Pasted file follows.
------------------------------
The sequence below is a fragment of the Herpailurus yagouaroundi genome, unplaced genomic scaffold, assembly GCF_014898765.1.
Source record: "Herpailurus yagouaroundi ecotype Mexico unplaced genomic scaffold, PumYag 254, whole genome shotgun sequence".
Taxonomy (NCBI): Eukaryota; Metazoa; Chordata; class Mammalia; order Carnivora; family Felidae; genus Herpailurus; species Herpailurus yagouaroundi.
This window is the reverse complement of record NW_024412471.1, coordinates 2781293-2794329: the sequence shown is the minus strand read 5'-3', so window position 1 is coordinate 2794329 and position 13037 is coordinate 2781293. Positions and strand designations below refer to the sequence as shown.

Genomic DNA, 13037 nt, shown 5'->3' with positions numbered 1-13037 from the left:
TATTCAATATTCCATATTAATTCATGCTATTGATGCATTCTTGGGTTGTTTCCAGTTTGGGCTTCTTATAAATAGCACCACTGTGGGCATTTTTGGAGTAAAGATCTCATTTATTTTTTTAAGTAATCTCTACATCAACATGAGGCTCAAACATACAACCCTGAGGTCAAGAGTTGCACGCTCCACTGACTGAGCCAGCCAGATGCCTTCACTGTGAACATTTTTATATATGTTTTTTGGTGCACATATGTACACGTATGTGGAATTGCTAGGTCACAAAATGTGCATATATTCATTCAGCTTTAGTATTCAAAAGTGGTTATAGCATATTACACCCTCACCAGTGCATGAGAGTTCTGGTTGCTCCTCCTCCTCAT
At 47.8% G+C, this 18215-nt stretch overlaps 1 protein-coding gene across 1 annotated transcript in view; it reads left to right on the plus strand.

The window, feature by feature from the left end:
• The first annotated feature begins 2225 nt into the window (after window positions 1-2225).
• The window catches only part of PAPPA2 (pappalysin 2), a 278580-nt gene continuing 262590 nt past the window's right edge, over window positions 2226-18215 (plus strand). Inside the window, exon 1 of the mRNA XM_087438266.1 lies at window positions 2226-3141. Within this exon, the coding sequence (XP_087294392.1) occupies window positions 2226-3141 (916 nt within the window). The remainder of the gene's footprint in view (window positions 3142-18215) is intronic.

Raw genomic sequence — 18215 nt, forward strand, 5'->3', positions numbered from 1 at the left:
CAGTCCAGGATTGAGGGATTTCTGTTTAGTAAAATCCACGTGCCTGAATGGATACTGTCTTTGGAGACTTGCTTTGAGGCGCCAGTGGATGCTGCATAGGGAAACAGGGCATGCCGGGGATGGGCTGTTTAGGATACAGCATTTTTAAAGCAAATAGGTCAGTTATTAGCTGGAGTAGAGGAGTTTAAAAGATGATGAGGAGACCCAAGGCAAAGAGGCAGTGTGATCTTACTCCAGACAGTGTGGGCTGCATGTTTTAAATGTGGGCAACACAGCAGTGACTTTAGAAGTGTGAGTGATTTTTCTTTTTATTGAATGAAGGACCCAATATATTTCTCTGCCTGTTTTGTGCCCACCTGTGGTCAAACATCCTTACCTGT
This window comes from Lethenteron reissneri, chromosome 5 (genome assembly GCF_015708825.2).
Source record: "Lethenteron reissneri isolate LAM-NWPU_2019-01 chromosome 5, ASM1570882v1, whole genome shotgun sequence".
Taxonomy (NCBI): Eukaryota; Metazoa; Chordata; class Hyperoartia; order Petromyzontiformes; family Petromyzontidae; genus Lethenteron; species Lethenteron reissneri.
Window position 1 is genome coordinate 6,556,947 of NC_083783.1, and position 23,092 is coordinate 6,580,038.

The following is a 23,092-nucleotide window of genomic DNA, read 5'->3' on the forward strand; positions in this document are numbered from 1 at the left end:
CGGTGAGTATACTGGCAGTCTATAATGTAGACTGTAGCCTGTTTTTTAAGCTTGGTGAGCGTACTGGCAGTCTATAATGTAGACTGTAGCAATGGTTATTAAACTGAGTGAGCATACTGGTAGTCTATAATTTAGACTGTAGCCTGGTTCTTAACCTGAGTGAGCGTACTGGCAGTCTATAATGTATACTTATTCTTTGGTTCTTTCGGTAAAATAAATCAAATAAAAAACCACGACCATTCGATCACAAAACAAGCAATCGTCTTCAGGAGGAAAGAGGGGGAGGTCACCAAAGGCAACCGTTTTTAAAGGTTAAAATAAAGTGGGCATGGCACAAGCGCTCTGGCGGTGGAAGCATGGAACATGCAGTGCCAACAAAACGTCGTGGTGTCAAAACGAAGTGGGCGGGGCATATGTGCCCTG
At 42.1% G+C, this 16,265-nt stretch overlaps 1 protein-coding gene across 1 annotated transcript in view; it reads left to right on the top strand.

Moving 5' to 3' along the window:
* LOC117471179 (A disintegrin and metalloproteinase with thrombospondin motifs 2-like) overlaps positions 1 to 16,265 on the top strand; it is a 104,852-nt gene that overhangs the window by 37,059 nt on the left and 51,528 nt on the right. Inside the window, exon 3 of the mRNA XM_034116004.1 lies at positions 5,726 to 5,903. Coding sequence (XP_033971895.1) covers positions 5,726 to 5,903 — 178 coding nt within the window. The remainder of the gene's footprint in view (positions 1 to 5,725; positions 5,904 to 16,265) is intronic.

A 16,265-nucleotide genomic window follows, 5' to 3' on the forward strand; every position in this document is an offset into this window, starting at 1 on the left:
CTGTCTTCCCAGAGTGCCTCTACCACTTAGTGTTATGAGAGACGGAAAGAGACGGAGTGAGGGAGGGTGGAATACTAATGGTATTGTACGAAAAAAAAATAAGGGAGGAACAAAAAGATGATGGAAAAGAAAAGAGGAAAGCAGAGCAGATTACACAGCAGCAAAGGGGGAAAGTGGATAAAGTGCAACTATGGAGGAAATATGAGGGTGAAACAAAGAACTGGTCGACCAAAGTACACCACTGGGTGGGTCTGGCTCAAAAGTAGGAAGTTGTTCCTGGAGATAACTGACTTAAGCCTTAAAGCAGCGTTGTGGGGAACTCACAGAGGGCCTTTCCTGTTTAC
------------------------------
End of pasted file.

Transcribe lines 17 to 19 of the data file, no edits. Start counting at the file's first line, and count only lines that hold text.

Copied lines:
The following is a 23,092-nucleotide window of genomic DNA, read 5'->3' on the forward strand; positions in this document are numbered from 1 at the left end:
CGGTGAGTATACTGGCAGTCTATAATGTAGACTGTAGCCTGTTTTTTAAGCTTGGTGAGCGTACTGGCAGTCTATAATGTAGACTGTAGCAATGGTTATTAAACTGAGTGAGCATACTGGTAGTCTATAATTTAGACTGTAGCCTGGTTCTTAACCTGAGTGAGCGTACTGGCAGTCTATAATGTATACTTATTCTTTGGTTCTTTCGGTAAAATAAATCAAATAAAAAACCACGACCATTCGATCACAAAACAAGCAATCGTCTTCAGGAGGAAAGAGGGGGAGGTCACCAAAGGCAACCGTTTTTAAAGGTTAAAATAAAGTGGGCATGGCACAAGCGCTCTGGCGGTGGAAGCATGGAACATGCAGTGCCAACAAAACGTCGTGGTGTCAAAACGAAGTGGGCGGGGCATATGTGCCCTG
At 42.1% G+C, this 16,265-nt stretch overlaps 1 protein-coding gene across 1 annotated transcript in view; it reads left to right on the top strand.